clock menu more-arrow no yes mobile

Filed under:

Interview With Kevin Pelton

"When you consider what he's accomplished through age 23, he's certainly got a shot, but Chamberlain is going to be pretty difficult to dislodge. The start of Howard's career is fairly similar to that of another all-time great center who just happened to start his career in a Magic uniform, of course."

-- Kevin Pelton, Basketball Prospectus


Happy Martin Luther King Jr. Day!


A new week. A new interview. 


As mentioned last week at the end of my Q/A transcript with Orlando Sentinel's Kyle Hightower, I was lucky enough to be able to chat with Kevin Pelton from Basketball Prospectus on behalf of Third Quarter Collapse. 


In case you may not recognize his name, Pelton is one of THE most renown APBRmetricians involved in the mainstream sports media today. Pelton is a sportswriter who currently writes for Basketball Prospectus (a site 3QC has linked to many times before) and has written for,, & It's safe to state that Pelton's credentials as a stats guru are impeccable. 


Pelton was gracious enough to share some background information about himself, as well as provide some excellent analysis pertaining specifically to the Orlando Magic. 


So with the introductions squared away, here's the interview. 




Click after the jump for the full transcript. 


[editor's note: These answers were given BEFORE the Lakers game this past Friday.]


How long have you been working at Basketball Prospectus?

This is our second season at Basketball Prospectus, and I've been with the site since the start. Last season, I wrote about a column per week during the season. This year, since I'm no longer working for/covering the Seattle SuperSonics (while continuing to cover the WNBA's Seattle Storm for, I've had more time to devote to NBA analysis. That's allowed me to write two or three columns a week as well as contribute to our new Unfiltered blog.

What was it like working at & Given that is a very stat-driven website, was there a direct contrast of styles you had to face at as a result?

In both cases, I had a lot of freedom as a writer to pretty much address any topic I wanted, so there wasn't any difference imposed on me. That said, I was certainly conscious of the fact that I was writing for a different audience when my work appeared on, so I went into more detail explaining some of the more advanced statistics I utilized. I also tended to use for the bigger stories (especially during the postseason) while saving some of the more esoteric columns for (Now, because BP and have a content agreement, they're picking some of my columns and those of our other NBA writers to appear on both sites.)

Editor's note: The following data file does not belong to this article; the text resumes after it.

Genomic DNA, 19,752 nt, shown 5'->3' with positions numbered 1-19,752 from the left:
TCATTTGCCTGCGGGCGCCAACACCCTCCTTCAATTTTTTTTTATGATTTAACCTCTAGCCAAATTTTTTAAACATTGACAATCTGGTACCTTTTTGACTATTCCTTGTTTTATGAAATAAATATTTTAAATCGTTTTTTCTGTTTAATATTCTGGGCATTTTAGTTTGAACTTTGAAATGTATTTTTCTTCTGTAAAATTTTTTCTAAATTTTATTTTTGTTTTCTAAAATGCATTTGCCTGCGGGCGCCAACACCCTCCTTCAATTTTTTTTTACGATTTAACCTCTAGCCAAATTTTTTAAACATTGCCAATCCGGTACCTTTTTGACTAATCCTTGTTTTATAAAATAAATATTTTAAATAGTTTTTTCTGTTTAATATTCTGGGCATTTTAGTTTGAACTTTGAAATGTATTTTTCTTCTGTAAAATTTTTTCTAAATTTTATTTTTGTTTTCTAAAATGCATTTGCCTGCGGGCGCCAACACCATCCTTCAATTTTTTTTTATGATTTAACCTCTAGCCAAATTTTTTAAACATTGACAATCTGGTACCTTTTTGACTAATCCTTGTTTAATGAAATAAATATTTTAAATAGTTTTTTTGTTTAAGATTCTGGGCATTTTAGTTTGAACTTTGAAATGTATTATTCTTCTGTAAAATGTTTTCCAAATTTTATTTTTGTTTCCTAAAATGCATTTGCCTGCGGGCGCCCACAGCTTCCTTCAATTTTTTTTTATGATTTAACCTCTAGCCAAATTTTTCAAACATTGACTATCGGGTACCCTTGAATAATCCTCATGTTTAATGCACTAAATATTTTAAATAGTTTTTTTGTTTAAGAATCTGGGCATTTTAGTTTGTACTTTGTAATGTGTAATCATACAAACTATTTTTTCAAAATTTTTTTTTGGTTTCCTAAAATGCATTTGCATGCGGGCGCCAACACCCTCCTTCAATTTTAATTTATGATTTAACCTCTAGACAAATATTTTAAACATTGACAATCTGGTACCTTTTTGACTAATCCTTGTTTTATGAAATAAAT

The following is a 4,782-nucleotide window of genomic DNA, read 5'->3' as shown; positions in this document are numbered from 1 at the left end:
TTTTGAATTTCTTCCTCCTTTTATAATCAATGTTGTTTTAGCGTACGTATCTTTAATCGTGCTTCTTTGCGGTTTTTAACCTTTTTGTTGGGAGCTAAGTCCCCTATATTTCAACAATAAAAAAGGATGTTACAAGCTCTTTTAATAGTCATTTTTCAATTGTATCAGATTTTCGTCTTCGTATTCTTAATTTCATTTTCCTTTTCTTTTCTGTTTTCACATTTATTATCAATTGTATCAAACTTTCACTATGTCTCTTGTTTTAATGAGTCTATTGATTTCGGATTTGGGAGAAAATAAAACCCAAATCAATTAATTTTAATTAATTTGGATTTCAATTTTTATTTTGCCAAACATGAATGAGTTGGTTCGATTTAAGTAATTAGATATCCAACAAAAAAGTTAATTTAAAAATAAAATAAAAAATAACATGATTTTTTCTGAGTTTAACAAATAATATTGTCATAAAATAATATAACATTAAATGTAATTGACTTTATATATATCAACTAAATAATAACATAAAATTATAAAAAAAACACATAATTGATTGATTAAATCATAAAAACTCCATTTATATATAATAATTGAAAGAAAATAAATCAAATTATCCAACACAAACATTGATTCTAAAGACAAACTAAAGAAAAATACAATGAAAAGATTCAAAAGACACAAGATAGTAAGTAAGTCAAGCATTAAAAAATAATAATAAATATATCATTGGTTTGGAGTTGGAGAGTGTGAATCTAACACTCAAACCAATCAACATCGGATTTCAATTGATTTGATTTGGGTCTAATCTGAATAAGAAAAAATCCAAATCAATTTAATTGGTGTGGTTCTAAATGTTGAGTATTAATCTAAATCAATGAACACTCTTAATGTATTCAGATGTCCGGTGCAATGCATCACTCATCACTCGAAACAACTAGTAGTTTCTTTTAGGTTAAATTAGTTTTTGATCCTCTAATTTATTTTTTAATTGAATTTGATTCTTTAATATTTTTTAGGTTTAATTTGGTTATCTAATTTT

How long have you been moderating the APBRmetrics forum? What type of visitors do you get (I've noticed John Hollinger posts there, among others)? How often do you post?

The APBRmetrics forum is an offshoot of a Yahoo! group that started in 2001. I found it the next year and started posting, which was how I "met" (online) the leaders in the field like Hollinger, Dean Oliver and Dan Rosenbaum who I now consider friends. At some point, it became clear that Yahoo! did not offer enough functionality, so I put together a true message board on my Web site in late December 2004 and invited everyone to move over.


The great thing about APBRmetrics is the diversity of voices, from the aforementioned pioneers working for teams or writing about the league to fans who are just starting to learn about statistical analysis. You have some people who are experts in math and statistics, and then others with more of a coaching/playing background. There's a little something for everything. I tend to post less often than I did a few years ago, partially because a lot of my thought is directed toward my columns now, but a few times a week at least.

Are the Orlando Magic, as currently constructed, capable of winning an NBA Title this season? If yes, why? If no, why not?

I would say yes. To win a title, generally a team needs to either be very good at both ends of the floor or elite at one end and at least adequate on the other. Third in the league in Defensive Rating (as part of a trio of teams, along with Boston and Cleveland, that has separated themselves from everyone else in the league) and in the league's top 10 in Offensive Rating, the Magic qualifies under the latter criterion. Orlando is outscoring opponents by 8.4 points per game, which is basically as good as any champion team since the 1996-97 Chicago Bulls (the best since then was the 1999-00 Lakers, at +8.5). I don't see any reason to say this team could not win a championship.

To follow up on the previous question, do you believe Orlando will win a championship in the next five years?

I'm going to say no, not necessarily as any indictment of the Magic but more because I don't think I would answer yes for anyone in the league save the Lakers, Cleveland and Boston. Odds are one of those teams will win multiple championships, so there's not going to be a lot to go around for the rest of the league. The more interesting angle might be which team you would put fourth in terms of chances of winning a championship in the next five years after the top three. That would basically mean picking amongst Houston, New Orleans, New York (the 2010 factor), Orlando, Portland and Utah, and I'd probably put the Magic tops in that group. The caveat is that in the future Orlando will need to get improvement from Dwight Howard or to upgrade the core to offset the aging of Rashard Lewis and Hedo Turkoglu (assuming Turkoglu is re-signed in the offseason).